What Is Further Than Atheism?

Atheists are individual.  We don't belong to a church which tells us what we believe, and almost none of us are interested in the creation of such an institution.  We don't tend to come together into groups well.  Our decision to stand apart from the majority shows that we're individualists who don't like to be categorized.  We're skeptics who examine the beliefs of others with a critical eye.  Perhaps these factors explain why we tend to focus on what we don't believe, asserting that rejection of theism is an end in itself.

Such rejection is a fine accomplishment, but there is ample open territory that stretches further than atheism.  Beyond the ideas that we reject is a landscape of other ideas that we implicitly accept but do not bother to claim as our own. In this landscape, there exists a unique place for each of us, defined by beliefs that differ with those of some other atheists but do not undermine our shared atheism.  We all reject religion, but there is still much left to believe in.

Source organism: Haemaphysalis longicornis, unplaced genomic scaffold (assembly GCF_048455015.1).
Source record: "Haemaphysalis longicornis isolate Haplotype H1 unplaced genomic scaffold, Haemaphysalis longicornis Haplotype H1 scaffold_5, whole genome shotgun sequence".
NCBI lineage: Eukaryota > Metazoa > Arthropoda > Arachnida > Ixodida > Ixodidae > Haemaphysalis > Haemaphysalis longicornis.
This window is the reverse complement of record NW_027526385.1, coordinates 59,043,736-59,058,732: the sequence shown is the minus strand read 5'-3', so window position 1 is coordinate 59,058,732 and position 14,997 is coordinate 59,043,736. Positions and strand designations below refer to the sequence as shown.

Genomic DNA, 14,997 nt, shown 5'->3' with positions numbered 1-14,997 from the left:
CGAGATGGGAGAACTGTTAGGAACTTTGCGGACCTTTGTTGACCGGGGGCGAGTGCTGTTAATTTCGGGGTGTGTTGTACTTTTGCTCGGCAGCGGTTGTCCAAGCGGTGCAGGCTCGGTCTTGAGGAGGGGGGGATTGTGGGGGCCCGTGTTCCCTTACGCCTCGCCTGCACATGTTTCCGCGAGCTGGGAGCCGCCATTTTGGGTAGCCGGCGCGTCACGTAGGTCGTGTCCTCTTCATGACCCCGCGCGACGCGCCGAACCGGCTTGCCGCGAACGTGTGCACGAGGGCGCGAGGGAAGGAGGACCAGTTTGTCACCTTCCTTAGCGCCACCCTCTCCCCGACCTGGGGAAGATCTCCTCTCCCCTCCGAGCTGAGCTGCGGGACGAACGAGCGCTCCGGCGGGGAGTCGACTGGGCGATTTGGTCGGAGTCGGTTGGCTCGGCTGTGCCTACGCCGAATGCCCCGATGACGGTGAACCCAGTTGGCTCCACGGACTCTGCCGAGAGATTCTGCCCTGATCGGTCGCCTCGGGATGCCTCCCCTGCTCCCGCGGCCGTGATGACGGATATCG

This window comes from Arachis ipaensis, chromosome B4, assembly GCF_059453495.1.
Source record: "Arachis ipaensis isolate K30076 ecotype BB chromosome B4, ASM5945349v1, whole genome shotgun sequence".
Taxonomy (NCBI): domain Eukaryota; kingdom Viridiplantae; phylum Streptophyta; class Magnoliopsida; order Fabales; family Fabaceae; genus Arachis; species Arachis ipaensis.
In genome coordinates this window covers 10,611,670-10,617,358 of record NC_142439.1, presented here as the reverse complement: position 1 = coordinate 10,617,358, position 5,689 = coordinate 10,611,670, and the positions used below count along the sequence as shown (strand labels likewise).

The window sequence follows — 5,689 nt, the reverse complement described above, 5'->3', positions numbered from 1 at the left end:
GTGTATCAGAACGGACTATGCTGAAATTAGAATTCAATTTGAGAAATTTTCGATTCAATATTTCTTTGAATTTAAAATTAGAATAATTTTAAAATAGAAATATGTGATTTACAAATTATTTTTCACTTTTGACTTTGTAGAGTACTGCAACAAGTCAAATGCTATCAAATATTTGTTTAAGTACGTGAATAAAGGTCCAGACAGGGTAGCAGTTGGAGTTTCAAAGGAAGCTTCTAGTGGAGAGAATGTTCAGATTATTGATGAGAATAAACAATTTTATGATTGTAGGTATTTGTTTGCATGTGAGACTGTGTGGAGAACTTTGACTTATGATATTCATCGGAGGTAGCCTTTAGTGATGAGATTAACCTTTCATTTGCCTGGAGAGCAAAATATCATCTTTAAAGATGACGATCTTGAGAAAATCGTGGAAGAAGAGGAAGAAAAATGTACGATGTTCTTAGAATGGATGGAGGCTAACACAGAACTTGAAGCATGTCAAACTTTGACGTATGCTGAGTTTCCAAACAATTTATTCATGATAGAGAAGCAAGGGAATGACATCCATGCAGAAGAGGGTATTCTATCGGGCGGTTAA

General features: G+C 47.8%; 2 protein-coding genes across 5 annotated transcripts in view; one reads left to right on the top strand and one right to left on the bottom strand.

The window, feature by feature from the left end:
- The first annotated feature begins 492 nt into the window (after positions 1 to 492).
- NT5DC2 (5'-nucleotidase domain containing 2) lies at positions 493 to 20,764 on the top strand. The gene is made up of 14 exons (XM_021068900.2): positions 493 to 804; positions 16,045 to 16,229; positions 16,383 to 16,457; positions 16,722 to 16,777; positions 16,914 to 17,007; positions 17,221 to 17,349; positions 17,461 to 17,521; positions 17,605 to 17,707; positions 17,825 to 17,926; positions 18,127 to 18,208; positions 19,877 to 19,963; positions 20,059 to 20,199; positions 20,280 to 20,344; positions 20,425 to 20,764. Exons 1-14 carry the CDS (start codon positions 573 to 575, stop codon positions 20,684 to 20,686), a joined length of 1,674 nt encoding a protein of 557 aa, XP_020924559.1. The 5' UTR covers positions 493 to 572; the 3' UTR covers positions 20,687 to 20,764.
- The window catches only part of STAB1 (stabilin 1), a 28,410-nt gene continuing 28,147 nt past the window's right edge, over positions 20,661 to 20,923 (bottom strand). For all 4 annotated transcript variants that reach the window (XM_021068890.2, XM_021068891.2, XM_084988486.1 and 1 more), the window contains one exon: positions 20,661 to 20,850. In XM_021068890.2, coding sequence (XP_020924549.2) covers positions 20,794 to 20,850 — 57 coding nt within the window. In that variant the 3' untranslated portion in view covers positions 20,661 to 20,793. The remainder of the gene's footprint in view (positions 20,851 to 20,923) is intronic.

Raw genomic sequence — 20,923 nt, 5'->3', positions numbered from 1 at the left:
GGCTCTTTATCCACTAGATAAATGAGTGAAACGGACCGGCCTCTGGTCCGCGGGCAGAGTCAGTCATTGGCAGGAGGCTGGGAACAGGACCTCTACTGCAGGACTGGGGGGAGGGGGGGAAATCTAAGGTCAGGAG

Exploring this territory of positive atheist ideas is what Further Than Atheism is all about.  Published online every Monday morning, this column will examine the vast range of beliefs available to atheists: personal, political, social, cultural, philosophical, aesthetic, and sometimes just plain nonsensical.  The ideas presented through Further Than Atheism reflect just one of many possible directions for the development of atheist ideas.  Nonetheless, they reflect the shared essence of the atheist way of life, always provocative but never frivolous, idealistc yet practical, simultaneously original and partaking in a shared need to find meaning in a life that is difficult to understand.